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Biomaterials. 2017 Jun;130:90-103. doi: 10.1016/j.biomaterials.2017.03.030. Epub 2017 Mar 23.

On-demand dissolution of modular, synthetic extracellular matrix reveals local epithelial-stromal communication networks.

Author information

1
Department of Biological Engineering, Massachusetts Institute of Technology, Cambridge, MA 02139, USA.
2
Department of Biological Engineering, Massachusetts Institute of Technology, Cambridge, MA 02139, USA; Department of Chemical Engineering, Massachusetts Institute of Technology, Cambridge, MA 02139, USA.
3
Department of Biological Engineering, Massachusetts Institute of Technology, Cambridge, MA 02139, USA; Department of Chemical Engineering, Massachusetts Institute of Technology, Cambridge, MA 02139, USA; Department of Biology, Massachusetts Institute of Technology, Cambridge, MA 02139, USA.
4
Department of Biological Engineering, Massachusetts Institute of Technology, Cambridge, MA 02139, USA; Department of Mechanical Engineering, Massachusetts Institute of Technology, Cambridge, MA 02139, USA. Electronic address: griff@mit.edu.

Abstract

Methods to parse paracrine epithelial-stromal communication networks are a vital need in drug development, as disruption of these networks underlies diseases ranging from cancer to endometriosis. Here, we describe a modular, synthetic, and dissolvable extracellular matrix (MSD-ECM) hydrogel that fosters functional 3D epithelial-stromal co-culture, and that can be dissolved on-demand to recover cells and paracrine signaling proteins intact for subsequent analysis. Specifically, synthetic polymer hydrogels, modified with cell-interacting adhesion motifs and crosslinked with peptides that include a substrate for cell-mediated proteolytic remodeling, can be rapidly dissolved by an engineered version of the microbial transpeptidase Sortase A (SrtA) if the crosslinking peptide includes a SrtA substrate motif and a soluble second substrate. SrtA-mediated dissolution affected only 1 of 31 cytokines and growth factors assayed, whereas standard protease degradation methods destroyed about half of these same molecules. Using co-encapsulated endometrial epithelial and stromal cells as one model system, we show that the dynamic cytokine and growth factor response of co-cultures to an inflammatory cue is richer and more nuanced when measured from SrtA-dissolved gel microenvironments than from the culture supernate. This system employs accessible, reproducible reagents and facile protocols; hence, has potential as a tool in identifying and validating therapeutic targets in complex diseases.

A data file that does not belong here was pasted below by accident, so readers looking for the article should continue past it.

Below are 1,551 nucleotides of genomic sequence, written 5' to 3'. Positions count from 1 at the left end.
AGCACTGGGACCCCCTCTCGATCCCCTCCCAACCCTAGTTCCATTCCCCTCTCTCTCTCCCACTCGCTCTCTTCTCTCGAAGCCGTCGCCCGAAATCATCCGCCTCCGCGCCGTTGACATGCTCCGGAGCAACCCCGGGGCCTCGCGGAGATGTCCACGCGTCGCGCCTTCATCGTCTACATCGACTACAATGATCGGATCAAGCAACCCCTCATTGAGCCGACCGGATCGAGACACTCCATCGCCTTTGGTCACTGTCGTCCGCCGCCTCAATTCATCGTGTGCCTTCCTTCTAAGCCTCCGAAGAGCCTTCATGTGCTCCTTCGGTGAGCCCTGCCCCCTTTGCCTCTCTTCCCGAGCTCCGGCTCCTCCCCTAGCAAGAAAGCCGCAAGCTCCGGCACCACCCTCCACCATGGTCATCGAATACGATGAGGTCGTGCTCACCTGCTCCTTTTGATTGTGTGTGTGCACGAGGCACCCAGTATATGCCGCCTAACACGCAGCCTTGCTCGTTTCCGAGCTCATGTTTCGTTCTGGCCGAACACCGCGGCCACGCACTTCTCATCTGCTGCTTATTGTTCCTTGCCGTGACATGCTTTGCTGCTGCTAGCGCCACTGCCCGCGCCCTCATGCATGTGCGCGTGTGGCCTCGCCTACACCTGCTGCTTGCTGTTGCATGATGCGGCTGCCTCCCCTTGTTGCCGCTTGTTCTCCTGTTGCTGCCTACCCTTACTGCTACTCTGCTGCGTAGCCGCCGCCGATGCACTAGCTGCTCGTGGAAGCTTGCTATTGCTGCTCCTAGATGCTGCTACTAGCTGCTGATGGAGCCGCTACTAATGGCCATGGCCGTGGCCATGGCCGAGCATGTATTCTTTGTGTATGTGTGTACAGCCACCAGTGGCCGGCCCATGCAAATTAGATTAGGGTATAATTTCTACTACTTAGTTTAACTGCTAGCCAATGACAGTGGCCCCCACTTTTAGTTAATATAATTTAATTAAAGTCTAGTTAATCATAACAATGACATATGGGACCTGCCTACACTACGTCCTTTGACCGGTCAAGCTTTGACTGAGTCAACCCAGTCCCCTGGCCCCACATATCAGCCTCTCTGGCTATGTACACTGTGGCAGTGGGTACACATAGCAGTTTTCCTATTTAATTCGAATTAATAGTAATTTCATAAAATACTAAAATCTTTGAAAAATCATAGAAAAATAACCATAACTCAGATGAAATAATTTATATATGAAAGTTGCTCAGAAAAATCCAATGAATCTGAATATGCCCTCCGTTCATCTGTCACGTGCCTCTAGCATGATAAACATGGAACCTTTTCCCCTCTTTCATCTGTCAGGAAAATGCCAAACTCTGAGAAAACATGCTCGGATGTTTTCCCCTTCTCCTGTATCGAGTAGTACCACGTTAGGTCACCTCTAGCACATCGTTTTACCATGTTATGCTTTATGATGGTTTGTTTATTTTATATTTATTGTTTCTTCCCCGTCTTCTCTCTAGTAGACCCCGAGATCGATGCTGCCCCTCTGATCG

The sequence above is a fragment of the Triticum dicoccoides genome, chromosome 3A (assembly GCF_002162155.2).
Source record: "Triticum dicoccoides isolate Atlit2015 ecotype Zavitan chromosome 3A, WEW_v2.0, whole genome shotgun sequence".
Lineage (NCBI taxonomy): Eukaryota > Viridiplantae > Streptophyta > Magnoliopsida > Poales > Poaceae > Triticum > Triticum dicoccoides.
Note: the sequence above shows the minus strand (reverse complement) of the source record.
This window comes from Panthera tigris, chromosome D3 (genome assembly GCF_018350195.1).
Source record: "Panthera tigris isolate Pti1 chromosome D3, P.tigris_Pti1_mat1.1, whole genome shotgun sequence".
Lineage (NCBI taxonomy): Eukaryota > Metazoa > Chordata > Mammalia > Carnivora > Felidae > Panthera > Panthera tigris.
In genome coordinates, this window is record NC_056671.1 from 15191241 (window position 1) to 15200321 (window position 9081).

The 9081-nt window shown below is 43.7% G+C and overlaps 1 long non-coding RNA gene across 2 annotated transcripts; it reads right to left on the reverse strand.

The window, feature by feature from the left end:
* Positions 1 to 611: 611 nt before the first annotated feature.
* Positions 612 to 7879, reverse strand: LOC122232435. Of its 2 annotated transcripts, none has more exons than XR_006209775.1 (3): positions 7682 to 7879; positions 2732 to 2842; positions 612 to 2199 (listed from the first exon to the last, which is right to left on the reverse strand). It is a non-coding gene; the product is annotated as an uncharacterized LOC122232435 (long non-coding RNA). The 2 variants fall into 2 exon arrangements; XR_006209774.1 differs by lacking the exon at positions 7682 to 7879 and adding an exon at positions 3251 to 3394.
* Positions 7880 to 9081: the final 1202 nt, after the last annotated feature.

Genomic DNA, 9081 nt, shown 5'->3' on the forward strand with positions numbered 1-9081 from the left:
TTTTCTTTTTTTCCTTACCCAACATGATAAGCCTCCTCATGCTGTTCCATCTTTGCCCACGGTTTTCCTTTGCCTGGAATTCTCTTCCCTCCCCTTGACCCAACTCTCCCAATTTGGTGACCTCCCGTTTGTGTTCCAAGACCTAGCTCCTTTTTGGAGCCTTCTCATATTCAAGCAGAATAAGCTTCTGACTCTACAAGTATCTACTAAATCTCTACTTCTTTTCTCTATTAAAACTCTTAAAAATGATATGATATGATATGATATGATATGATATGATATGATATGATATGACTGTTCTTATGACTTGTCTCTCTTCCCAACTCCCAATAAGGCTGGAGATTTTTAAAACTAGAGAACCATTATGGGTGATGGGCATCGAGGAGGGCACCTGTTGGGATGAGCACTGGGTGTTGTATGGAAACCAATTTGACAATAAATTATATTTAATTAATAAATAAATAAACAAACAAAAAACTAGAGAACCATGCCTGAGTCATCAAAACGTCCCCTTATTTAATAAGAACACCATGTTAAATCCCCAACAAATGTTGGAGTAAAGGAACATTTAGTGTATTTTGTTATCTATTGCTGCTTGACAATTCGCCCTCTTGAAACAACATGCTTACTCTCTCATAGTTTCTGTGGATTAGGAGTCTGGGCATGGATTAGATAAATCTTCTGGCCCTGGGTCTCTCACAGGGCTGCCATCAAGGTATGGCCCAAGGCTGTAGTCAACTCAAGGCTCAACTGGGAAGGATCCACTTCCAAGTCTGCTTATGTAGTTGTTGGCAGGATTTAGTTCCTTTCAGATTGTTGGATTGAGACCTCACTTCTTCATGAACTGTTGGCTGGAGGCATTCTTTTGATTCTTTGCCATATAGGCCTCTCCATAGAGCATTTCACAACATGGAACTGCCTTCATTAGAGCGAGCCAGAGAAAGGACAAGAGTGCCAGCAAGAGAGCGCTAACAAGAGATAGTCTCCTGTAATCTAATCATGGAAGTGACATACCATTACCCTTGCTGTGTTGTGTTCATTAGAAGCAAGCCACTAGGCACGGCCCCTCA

KEYWORDS:

Biomaterials; Matrix; Signaling; Sortase; Systems biology

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